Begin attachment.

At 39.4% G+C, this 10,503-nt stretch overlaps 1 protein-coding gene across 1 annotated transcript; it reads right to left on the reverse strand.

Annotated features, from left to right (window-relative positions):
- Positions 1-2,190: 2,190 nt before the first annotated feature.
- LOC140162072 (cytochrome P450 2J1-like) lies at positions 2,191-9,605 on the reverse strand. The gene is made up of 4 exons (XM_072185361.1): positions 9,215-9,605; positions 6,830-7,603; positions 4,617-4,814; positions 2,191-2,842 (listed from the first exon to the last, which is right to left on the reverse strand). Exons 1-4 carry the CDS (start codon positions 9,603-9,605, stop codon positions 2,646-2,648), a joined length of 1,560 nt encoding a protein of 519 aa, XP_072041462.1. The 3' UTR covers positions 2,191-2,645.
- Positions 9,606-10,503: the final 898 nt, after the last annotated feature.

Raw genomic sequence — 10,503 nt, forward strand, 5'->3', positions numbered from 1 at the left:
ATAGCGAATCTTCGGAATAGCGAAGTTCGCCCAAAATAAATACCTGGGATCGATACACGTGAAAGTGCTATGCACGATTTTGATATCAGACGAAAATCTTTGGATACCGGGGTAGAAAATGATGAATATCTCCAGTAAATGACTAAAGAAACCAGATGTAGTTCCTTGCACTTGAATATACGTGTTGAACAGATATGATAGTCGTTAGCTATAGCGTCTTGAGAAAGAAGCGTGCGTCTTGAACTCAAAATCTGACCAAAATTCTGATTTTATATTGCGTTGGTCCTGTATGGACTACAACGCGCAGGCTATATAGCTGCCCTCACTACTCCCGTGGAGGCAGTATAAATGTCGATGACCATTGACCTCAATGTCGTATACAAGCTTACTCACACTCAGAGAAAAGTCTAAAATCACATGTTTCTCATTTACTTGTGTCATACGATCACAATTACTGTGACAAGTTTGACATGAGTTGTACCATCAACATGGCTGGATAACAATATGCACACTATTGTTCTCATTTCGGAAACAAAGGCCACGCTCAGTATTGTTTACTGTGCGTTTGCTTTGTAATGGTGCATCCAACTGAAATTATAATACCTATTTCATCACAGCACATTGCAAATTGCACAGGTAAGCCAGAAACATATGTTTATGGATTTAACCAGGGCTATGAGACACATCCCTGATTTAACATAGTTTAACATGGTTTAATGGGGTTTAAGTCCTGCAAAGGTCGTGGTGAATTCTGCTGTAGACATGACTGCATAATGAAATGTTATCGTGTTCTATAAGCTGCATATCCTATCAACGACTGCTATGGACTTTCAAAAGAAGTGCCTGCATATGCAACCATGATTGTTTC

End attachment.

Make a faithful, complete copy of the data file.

At 39.4% G+C, this 10,503-nt stretch overlaps 1 protein-coding gene across 1 annotated transcript; it reads right to left on the reverse strand.

Annotated features, from left to right (window-relative positions):
- Positions 1-2,190: 2,190 nt before the first annotated feature.
- LOC140162072 (cytochrome P450 2J1-like) lies at positions 2,191-9,605 on the reverse strand. The gene is made up of 4 exons (XM_072185361.1): positions 9,215-9,605; positions 6,830-7,603; positions 4,617-4,814; positions 2,191-2,842 (listed from the first exon to the last, which is right to left on the reverse strand). Exons 1-4 carry the CDS (start codon positions 9,603-9,605, stop codon positions 2,646-2,648), a joined length of 1,560 nt encoding a protein of 519 aa, XP_072041462.1. The 3' UTR covers positions 2,191-2,645.
- Positions 9,606-10,503: the final 898 nt, after the last annotated feature.

Raw genomic sequence — 10,503 nt, forward strand, 5'->3', positions numbered from 1 at the left:
ATAGCGAATCTTCGGAATAGCGAAGTTCGCCCAAAATAAATACCTGGGATCGATACACGTGAAAGTGCTATGCACGATTTTGATATCAGACGAAAATCTTTGGATACCGGGGTAGAAAATGATGAATATCTCCAGTAAATGACTAAAGAAACCAGATGTAGTTCCTTGCACTTGAATATACGTGTTGAACAGATATGATAGTCGTTAGCTATAGCGTCTTGAGAAAGAAGCGTGCGTCTTGAACTCAAAATCTGACCAAAATTCTGATTTTATATTGCGTTGGTCCTGTATGGACTACAACGCGCAGGCTATATAGCTGCCCTCACTACTCCCGTGGAGGCAGTATAAATGTCGATGACCATTGACCTCAATGTCGTATACAAGCTTACTCACACTCAGAGAAAAGTCTAAAATCACATGTTTCTCATTTACTTGTGTCATACGATCACAATTACTGTGACAAGTTTGACATGAGTTGTACCATCAACATGGCTGGATAACAATATGCACACTATTGTTCTCATTTCGGAAACAAAGGCCACGCTCAGTATTGTTTACTGTGCGTTTGCTTTGTAATGGTGCATCCAACTGAAATTATAATACCTATTTCATCACAGCACATTGCAAATTGCACAGGTAAGCCAGAAACATATGTTTATGGATTTAACCAGGGCTATGAGACACATCCCTGATTTAACATAGTTTAACATGGTTTAATGGGGTTTAAGTCCTGCAAAGGTCGTGGTGAATTCTGCTGTAGACATGACTGCATAATGAAATGTTATCGTGTTCTATAAGCTGCATATCCTATCAACGACTGCTATGGACTTTCAAAAGAAGTGCCTGCATATGCAACCATGATTGTTTC